Musical Instrument

Great analog entertainment substitute when you refuse to give your kid the Nintendo Switch they’ve been drooling over.

Breakfast In Bed

Any significant other or child would appreciate these Uncle Buck-approved flapjacks. Just make sure you’re not stuck on clean up duty.

Cocktail Supplies

You’ll need them to get through the holidays.

Dance Lessons

So you can learn to shake-shake-shake (unless you know ghosts willing to lend a hand).

Comfy Clothes

With all the holiday meals, there may be some…embigenning.

Get even more great inspiration all Christmas Eve and Day on IFC, and remember…

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A-O Rewind

Celebrating Portlandia One Sketch at a Time

The final season of Portlandia approaches.

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GIFs via Giphy

Most people measure time in minutes, hours, days, years…At IFC, we measure it in sketches. And nothing takes us way (waaaaaay) back like Portlandia sketches. Yes, there’s a Portlandia milepost from every season that changed the way we think, behave, and pickle things. In honor of Portlandia’s 8th and final season, Subaru presents a few of our favorites.


Put A Bird On It

Portlandia enters the pop-culture lexicon and inspires us to put birds on literally everything.

Colin the Chicken

Who’s your chicken, really? Behold the emerging locavore trend captured perfectly to the nth degree.

Dream Of The ’90s

This treatise on Portland made it clear that “the dream” was alive and well.

No You Go

We Americans spend most of our lives in cars. Fortunately, there’s a Portlandia sketch for every automotive situation.

A-O River!

We learned all our outdoor survival skills from Kath and Dave.

One More Episode

The true birth of binge watching, pre-Netflix. And what you’ll do once Season 8 premieres.

Catch up on Portlandia’s best moments before the 8th season premieres January 18th on IFC.

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WTF Films

Artfully Off

Celebrity All-Star by Sisters Weekend is available now on IFC's Comedy Crib.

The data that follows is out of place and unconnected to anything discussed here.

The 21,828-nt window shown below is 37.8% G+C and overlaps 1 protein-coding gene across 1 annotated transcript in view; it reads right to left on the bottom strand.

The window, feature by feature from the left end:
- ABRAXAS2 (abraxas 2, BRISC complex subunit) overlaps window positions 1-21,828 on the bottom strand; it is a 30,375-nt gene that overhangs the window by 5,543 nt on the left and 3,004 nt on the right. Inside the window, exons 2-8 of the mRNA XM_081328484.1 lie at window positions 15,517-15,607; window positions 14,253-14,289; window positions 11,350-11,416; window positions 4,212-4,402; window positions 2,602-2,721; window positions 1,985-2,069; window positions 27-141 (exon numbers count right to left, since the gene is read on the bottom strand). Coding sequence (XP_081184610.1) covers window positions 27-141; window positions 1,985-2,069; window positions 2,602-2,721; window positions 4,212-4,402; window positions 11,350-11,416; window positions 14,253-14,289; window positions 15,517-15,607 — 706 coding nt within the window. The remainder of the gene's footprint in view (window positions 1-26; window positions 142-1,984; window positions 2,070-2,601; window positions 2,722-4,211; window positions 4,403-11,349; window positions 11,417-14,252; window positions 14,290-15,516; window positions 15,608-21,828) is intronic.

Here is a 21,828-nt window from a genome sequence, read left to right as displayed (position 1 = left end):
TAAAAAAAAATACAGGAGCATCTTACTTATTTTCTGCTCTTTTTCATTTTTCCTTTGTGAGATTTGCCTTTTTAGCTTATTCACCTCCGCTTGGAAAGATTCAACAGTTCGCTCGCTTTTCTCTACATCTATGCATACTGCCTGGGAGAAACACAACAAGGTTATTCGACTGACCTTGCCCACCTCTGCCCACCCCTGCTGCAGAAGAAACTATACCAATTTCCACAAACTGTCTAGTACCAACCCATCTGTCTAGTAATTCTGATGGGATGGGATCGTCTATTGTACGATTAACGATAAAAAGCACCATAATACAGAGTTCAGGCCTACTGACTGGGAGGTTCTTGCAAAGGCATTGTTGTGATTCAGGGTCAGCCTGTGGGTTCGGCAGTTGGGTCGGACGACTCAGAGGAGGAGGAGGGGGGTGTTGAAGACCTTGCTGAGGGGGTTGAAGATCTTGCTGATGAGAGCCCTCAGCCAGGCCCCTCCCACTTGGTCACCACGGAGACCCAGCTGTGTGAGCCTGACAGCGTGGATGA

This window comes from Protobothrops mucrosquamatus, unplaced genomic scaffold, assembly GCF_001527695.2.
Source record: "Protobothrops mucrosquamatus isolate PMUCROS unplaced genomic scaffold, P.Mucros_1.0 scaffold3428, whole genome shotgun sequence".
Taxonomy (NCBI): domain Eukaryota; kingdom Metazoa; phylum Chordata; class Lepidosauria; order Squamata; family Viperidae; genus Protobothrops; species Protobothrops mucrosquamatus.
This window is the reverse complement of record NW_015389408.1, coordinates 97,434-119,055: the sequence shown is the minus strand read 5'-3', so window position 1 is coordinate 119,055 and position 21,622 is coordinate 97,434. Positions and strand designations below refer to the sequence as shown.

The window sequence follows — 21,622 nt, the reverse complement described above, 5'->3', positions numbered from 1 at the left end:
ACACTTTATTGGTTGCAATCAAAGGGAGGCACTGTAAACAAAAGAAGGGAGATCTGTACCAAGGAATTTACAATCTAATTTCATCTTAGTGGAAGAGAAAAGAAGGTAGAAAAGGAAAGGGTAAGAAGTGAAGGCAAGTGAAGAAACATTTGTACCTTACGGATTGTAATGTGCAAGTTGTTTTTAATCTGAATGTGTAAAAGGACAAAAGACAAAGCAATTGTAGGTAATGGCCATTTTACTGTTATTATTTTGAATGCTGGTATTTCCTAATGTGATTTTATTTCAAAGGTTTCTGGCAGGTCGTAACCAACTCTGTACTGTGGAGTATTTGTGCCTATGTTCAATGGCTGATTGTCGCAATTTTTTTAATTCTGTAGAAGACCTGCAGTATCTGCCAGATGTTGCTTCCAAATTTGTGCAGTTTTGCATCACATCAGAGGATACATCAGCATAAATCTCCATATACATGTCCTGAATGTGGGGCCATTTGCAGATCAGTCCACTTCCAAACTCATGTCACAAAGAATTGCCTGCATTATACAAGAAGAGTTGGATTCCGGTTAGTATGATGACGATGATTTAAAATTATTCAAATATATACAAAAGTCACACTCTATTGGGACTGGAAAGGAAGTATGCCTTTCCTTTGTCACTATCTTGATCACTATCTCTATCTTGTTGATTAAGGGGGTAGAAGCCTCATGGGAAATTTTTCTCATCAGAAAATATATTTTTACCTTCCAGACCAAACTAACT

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Sisters Weekend isn’t like other comedy groups. It’s filmmaking collaboration between besties Angelo Balassone, Michael Fails and Kat Tadesco, self-described lace-front addicts with great legs who write, direct, design and produce video sketches and cinematic shorts that are so surreally hilarious that they defy categorization. One such short film, Celebrity All-Star, is the newest addition to IFC’s Comedy Crib. Here’s what they had to say about it in a very personal email interview…


IFC: How would you describe Celebrity All-Star to a fancy network executive you just met in an elevator?

Celebrity All-Star is a short film about an overworked reality TV coordinator struggling to save her one night off after the cast of C-List celebrities she wrangles gets locked out of their hotel rooms.

IFC: How would you describe Celebrity All-Star to a drunk friend of a friend you met in a bar?

Sisters Weekend: It’s this short we made for IFC where a talent coordinator named Karen babysits a bunch of weird c-list celebs who are stuck in a hotel bar. It’s everyone you hate from reality TV under one roof – and that roof leaks because it’s a 2-star hotel. There’s a magician, sexy cowboys, and a guy wearing a belt that sucks up his farts.


IFC: What was the genesis of Celebrity All-Star?

Celebrity All-Star was born from our love of embarrassing celebrities. We love a good c-lister in need of a paycheck! We were really interested in the canned politeness people give off when forced to mingle with strangers. The backstory we created is that the cast of this reality show called “Celebrity All-Star” is in the middle of a mandatory round of “get to know each other” drinks in the hotel bar when the room keys stop working. Shows like Celebrity Ghost Hunters and of course The Surreal Life were of inspo, but we thought it
was funny to keep it really vague what kind of show they’re on, and just focus on everyone’s diva antics after the cameras stop rolling.

IFC: Every celebrity in Celebrity All-Star seems familiar. What real-life pop personalities did you look to for inspiration?

Sisters Weekend: Anyone who is trying to plug their branded merch that no one asked for. We love low-rent celebrity. We did, however, directly reference Kylie Jenner’s turd-raison lip color for our fictional teen celebutante Gibby Kyle (played by Mary Houlihan).


IFC: Celebrity seems disgusting yet desirable. What’s your POV? Do you crave it, hate it, or both?

Sisters Weekend: A lot of people chase fame. If you’re practical, you’ll likely switch to chasing success and if you’re smart, you’ll hopefully switch to chasing happiness. But also, “We need money. We need hits. Hits bring money, money bring power, power bring fame, fame change the game,” Young Thug.


IFC: Who are your comedy idols?

Sisters Weekend: Mike grew up renting “Monty Python” tapes from the library and staying up late to watch 2000’s SNL, Kat was super into Andy Kaufman and “Kids In The Hall” in high school, and Angelo was heavily influenced by “Strangers With Candy” and Anna Faris in the Scary Movie franchise, so, our comedy heroes mesh from all over. But, also we idolize a lot of the people we work with in NY-  Lorelei Ramirez, Erin Markey, Mary Houlihan, who are all in the film, Amy Zimmer, Ana Fabrega, Patti Harrison, Sam Taggart. Geniuses! All of Em!

IFC: What’s your favorite moment from the film?

Sisters Weekend: I mean…seeing Mary Houlihan scream at an insane Pomeranian on an iPad is pretty great.

See Sisters Weekend right now on IFC’s Comedy Crib